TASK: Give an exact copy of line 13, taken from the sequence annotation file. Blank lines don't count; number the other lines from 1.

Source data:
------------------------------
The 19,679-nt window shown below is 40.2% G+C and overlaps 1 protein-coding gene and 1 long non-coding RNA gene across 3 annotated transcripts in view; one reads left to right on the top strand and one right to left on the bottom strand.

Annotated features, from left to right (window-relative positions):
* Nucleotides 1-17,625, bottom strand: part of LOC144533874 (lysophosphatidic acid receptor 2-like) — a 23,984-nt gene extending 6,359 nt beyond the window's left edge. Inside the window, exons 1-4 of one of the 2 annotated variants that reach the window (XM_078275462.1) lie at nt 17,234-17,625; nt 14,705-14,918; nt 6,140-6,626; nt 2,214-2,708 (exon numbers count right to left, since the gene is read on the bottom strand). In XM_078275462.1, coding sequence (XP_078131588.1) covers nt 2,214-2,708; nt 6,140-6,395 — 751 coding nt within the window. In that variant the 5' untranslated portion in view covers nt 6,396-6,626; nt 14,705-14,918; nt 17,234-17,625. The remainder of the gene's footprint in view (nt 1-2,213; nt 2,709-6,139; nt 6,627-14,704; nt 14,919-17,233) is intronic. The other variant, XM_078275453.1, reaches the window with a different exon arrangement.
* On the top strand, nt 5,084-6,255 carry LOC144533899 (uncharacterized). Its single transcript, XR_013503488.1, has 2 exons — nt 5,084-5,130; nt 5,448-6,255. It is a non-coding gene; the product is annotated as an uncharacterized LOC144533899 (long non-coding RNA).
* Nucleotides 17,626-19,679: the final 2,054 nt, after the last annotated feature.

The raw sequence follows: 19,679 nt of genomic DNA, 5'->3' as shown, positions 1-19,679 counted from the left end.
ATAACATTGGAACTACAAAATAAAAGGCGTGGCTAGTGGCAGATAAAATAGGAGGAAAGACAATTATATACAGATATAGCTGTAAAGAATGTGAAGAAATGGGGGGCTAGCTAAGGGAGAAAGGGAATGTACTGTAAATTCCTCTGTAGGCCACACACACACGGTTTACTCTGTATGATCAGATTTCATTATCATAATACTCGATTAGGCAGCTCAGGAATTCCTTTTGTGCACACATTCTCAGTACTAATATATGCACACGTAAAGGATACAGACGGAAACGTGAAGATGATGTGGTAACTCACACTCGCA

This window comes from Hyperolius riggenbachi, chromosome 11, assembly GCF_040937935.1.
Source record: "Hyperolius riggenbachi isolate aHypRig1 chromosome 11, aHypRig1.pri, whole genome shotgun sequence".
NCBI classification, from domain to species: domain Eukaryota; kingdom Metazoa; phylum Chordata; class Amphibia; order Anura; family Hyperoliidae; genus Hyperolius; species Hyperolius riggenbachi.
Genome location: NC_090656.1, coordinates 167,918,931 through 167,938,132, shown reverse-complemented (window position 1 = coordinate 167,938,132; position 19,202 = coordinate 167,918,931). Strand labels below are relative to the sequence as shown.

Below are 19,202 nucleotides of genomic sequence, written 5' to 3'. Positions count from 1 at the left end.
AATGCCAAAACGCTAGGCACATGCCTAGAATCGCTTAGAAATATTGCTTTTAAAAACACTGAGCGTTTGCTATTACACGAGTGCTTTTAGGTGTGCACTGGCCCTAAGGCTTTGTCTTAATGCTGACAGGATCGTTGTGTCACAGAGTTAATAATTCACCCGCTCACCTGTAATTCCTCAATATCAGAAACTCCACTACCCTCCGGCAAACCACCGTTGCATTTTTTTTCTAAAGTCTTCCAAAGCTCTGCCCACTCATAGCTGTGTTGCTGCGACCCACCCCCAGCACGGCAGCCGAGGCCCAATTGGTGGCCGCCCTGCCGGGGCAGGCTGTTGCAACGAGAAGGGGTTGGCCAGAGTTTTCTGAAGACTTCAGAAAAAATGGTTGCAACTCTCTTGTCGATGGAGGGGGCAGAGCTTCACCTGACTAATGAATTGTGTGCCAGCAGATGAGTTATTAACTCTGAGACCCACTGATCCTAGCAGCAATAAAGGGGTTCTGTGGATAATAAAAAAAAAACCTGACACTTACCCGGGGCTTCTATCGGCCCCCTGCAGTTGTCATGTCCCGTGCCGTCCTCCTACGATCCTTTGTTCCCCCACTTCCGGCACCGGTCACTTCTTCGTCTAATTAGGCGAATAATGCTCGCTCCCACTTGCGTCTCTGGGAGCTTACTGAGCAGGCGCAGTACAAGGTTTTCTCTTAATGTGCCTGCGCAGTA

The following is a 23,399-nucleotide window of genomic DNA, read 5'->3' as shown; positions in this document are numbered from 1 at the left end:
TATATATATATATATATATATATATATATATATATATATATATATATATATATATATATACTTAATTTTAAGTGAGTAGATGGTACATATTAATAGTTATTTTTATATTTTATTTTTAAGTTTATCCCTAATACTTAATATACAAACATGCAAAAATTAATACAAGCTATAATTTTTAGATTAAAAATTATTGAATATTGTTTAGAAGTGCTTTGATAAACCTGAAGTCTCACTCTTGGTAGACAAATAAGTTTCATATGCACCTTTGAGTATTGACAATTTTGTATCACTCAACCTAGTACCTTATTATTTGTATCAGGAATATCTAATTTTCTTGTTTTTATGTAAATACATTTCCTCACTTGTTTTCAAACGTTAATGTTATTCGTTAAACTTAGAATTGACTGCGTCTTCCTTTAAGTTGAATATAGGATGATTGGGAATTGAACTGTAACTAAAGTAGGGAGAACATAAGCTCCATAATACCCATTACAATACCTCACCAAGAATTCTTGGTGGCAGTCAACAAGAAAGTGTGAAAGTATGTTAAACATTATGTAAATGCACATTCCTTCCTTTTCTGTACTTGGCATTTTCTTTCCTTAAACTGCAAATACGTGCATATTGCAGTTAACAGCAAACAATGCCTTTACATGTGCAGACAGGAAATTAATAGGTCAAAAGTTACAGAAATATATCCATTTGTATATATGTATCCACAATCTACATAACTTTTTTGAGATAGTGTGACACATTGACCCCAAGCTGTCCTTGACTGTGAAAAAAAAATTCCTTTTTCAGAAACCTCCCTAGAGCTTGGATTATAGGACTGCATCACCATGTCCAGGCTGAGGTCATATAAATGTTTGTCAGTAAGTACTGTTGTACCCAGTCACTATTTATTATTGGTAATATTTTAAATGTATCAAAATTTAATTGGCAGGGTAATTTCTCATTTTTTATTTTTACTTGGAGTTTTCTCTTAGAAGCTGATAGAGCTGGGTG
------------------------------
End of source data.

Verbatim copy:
AATGCCAAAACGCTAGGCACATGCCTAGAATCGCTTAGAAATATTGCTTTTAAAAACACTGAGCGTTTGCTATTACACGAGTGCTTTTAGGTGTGCACTGGCCCTAAGGCTTTGTCTTAATGCTGACAGGATCGTTGTGTCACAGAGTTAATAATTCACCCGCTCACCTGTAATTCCTCAATATCAGAAACTCCACTACCCTCCGGCAAACCACCGTTGCATTTTTTTTCTAAAGTCTTCCAAAGCTCTGCCCACTCATAGCTGTGTTGCTGCGACCCACCCCCAGCACGGCAGCCGAGGCCCAATTGGTGGCCGCCCTGCCGGGGCAGGCTGTTGCAACGAGAAGGGGTTGGCCAGAGTTTTCTGAAGACTTCAGAAAAAATGGTTGCAACTCTCTTGTCGATGGAGGGGGCAGAGCTTCACCTGACTAATGAATTGTGTGCCAGCAGATGAGTTATTAACTCTGAGACCCACTGATCCTAGCAGCAATAAAGGGGTTCTGTGGATAATAAAAAAAAAACCTGACACTTACCCGGGGCTTCTATCGGCCCCCTGCAGTTGTCATGTCCCGTGCCGTCCTCCTACGATCCTTTGTTCCCCCACTTCCGGCACCGGTCACTTCTTCGTCTAATTAGGCGAATAATGCTCGCTCCCACTTGCGTCTCTGGGAGCTTACTGAGCAGGCGCAGTACAAGGTTTTCTCTTAATGTGCCTGCGCAGTA